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Policy Issues Home

A wide range of material on many policy issues is available on this page.  This includes both material and commentary from Social Justice Ireland and material from other sources.  The policy issues are listed alphabetically in the menu on this page.

There are 10,448 people accessing emergency accommodation, including 1,685 families.  There are 68,693 households on the social housing waiting lists.  There are more vacant homes than households on the social housing waiting list in every county.  Read Social Justice Ireland's Election Briefing on Housing for an outline of a number of key challenges facing Ireland and some policy proposals that should be in the next Programme for Government.

What can the next Government do to ensure we have a society which ensures that all people from different cultures are welcomed in a way that is consistent with our history, our obligations as world citizens and with our economic status, and that every person has a genuine voice in shaping the decisions that affect them?  Read Social Justice Ireland's Election Briefing People and Participation for an outline of a number of key challenges and some policy proposals that should be in the next Programme for Government.

While Ireland faces a number of challenges, including deficits in our public services and infrastructure, unacceptable rates of poverty, and high national debt, it is important to remember that many people in the world face a far worse situation.  It is important that Ireland plays an active and effective part in promoting sustainable development in the Global South and that all of Ireland’s policies are consistent with such development.  Read Social Justice Ireland's Election Briefing on Global South and ODA for an outline of a number of key challenges and some policy proposals that should be in the next Programme for Government.

Some of the key challenges facing rural Ireland are an older population, higher poverty rates and greater distances from every day services compared to urban areas.  If we want viable rural communities in all parts of Ireland what is possible in the next five years and what policy proposals would move us forward?  

Read Social Justice Ireland's Election Briefing on Rural Ireland for an outline of a number of key challenges facing rural Ireland and some policy proposals that should be in the next Programme for Government.

Last week, the Central Statistics Office published the results of its annual Pensions Survey. Much of the reaction suggested that things would be much better if private pension coverage in Ireland was higher than it is. However given its expense, and the way the benefits accrue mainly to the better off, we're not so sure. Here's the counter argument....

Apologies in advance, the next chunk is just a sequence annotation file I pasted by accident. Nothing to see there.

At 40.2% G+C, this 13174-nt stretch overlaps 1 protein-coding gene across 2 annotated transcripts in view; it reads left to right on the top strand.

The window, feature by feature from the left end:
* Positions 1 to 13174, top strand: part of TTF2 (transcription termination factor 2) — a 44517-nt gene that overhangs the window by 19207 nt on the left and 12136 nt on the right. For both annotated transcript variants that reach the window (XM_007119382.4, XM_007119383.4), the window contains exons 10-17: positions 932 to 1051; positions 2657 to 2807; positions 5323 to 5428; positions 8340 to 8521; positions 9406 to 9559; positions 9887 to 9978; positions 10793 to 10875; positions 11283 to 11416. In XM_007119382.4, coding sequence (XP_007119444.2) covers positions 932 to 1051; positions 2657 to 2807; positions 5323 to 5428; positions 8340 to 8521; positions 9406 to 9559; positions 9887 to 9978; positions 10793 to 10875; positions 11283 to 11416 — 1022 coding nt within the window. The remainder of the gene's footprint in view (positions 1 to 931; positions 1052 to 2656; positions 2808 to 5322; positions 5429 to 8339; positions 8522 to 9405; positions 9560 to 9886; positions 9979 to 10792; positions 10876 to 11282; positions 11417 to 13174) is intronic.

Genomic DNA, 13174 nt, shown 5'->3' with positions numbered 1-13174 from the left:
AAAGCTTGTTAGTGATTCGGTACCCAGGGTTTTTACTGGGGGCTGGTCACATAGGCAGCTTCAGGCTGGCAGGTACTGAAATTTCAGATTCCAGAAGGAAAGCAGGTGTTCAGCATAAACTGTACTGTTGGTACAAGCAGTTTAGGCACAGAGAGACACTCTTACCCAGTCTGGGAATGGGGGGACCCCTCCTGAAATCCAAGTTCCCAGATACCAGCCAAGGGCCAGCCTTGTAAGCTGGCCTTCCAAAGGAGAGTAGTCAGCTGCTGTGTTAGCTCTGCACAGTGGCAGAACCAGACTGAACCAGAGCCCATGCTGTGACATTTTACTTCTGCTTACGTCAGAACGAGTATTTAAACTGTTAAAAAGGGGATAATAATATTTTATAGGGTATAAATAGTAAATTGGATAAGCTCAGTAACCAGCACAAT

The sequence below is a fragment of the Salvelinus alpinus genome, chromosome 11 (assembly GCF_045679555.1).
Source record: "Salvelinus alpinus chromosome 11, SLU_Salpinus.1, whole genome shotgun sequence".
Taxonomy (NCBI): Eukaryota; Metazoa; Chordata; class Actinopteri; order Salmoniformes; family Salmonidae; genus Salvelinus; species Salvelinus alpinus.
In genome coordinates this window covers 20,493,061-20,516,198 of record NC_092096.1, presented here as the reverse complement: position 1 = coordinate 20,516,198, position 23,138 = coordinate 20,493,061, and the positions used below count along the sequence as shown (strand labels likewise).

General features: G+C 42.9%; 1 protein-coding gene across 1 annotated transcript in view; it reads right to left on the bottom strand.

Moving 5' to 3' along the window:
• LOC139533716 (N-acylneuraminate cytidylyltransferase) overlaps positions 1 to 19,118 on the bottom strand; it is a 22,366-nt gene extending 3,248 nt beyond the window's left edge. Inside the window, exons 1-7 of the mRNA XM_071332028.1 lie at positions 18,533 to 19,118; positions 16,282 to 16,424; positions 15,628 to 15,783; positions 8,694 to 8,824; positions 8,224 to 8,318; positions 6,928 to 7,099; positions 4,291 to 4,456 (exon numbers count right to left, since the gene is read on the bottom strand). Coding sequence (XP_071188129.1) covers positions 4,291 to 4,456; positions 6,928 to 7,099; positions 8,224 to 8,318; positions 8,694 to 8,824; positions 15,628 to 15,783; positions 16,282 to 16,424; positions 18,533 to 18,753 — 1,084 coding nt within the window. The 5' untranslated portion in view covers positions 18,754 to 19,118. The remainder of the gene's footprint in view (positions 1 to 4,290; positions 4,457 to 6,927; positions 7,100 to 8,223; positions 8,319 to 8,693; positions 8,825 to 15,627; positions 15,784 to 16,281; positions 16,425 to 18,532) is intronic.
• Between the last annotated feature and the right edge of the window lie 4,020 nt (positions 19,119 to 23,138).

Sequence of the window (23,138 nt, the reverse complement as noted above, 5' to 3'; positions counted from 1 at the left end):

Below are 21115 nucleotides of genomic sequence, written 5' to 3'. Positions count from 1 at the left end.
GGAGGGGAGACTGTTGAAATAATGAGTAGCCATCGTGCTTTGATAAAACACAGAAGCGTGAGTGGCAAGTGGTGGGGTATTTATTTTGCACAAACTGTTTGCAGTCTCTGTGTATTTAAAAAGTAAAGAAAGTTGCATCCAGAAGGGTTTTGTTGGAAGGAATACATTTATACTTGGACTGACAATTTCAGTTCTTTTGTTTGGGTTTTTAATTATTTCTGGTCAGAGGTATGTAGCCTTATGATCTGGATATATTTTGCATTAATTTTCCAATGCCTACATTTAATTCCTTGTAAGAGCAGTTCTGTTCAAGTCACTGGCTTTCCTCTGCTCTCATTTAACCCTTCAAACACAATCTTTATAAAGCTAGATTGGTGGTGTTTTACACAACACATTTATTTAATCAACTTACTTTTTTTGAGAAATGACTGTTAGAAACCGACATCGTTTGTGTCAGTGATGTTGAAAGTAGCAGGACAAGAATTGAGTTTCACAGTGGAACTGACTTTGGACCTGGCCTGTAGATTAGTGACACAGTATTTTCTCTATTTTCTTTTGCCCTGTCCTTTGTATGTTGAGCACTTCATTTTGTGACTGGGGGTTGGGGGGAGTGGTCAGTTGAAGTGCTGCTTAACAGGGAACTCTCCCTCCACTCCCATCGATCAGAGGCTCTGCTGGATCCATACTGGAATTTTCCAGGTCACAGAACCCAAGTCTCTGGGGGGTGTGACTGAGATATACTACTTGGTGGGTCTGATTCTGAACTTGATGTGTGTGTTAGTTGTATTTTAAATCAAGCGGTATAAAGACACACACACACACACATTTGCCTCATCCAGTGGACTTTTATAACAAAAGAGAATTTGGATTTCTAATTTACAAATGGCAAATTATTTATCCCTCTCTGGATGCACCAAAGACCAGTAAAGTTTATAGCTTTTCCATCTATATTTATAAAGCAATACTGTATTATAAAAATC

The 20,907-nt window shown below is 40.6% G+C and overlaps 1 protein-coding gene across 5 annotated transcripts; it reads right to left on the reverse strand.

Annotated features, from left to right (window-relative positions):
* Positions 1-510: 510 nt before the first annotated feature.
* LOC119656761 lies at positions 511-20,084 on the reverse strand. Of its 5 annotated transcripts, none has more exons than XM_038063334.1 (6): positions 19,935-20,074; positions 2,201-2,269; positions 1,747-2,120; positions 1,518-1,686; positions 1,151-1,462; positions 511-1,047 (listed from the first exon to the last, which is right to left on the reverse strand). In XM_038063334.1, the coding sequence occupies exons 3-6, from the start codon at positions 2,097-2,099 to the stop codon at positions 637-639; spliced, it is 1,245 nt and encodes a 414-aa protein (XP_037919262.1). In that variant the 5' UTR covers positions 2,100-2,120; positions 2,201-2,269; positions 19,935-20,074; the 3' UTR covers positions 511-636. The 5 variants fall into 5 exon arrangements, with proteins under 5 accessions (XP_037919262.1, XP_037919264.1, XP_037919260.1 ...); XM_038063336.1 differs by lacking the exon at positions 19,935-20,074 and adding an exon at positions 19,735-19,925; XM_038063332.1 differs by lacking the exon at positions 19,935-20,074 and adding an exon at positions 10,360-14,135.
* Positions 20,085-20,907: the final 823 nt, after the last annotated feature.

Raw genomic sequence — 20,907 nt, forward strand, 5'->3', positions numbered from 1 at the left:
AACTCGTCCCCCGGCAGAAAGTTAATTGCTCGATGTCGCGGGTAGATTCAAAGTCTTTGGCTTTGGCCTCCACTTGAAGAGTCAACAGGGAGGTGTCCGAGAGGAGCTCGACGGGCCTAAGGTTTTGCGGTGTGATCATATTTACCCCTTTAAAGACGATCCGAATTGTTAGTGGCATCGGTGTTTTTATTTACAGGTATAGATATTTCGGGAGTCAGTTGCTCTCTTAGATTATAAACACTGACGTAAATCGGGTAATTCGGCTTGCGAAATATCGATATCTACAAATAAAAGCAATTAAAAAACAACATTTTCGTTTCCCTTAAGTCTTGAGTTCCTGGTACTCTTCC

Ireland has been without a National Action Plan for Social Inclusion for over two years, a failure of Government to protect the most vulnerable in society.  Yesterday (14th January 2020) the Department of Employment Affairs and Social Protection published the Roadmap for Social Inclusion 2020-2025 which “sets out the Government’s ambition for Ireland to become one of the most socially inclusive States in the EU, defines a number of specific targets to be achieved and details a number of key commitments to deliver on this ambition and these targets” – but is this ambition enough?  Our review suggests that there will be almost the same number of people in poverty in 2025 as in 2018.

A recent publication from the Central Statistics Office, Post-Primary Outcomes – Academic Years Ending 2012 & 2013, analyses outcomes in 2012 – 2017 for two post-primary academic cohorts; 2011/2012 and 2012/2013. It examines outcomes in terms of education and training, substantial employment, and earnings over time.

The latest outpatient waiting lists indicate that 563,410 patients were awaiting an appointment as of November 2019, an increase of 47.5% since 2014.  Almost 30% were waiting 0-3 months while 18.7% were waiting 18 months or more.  With health expenditure at an all-time high, how is the health service failing so many?

“Economic growth is not an end in itself. An economy must work for the people and the planet.”  So begins the European Commission’s Annual Sustainable Growth Strategy, also referred to as the European Green Deal, consisting of four dimensions:  environment, productivity, stability and fairness.  The Sustainable Development Goals will be “at the heart” of the EU’s policymaking and action to move towards the objective of offering younger generations in Europe a sustainable and prosperous future.

Social Justice Ireland has consistently highlighted the need to strenghten the resourcing of home care and home care pacakges, and has consistently advocated for a statuatory basis to the right to home care.  We welcome the recent publication of a Report on the Provision of  Home Care Services by the Oireachtas Committee on Health.

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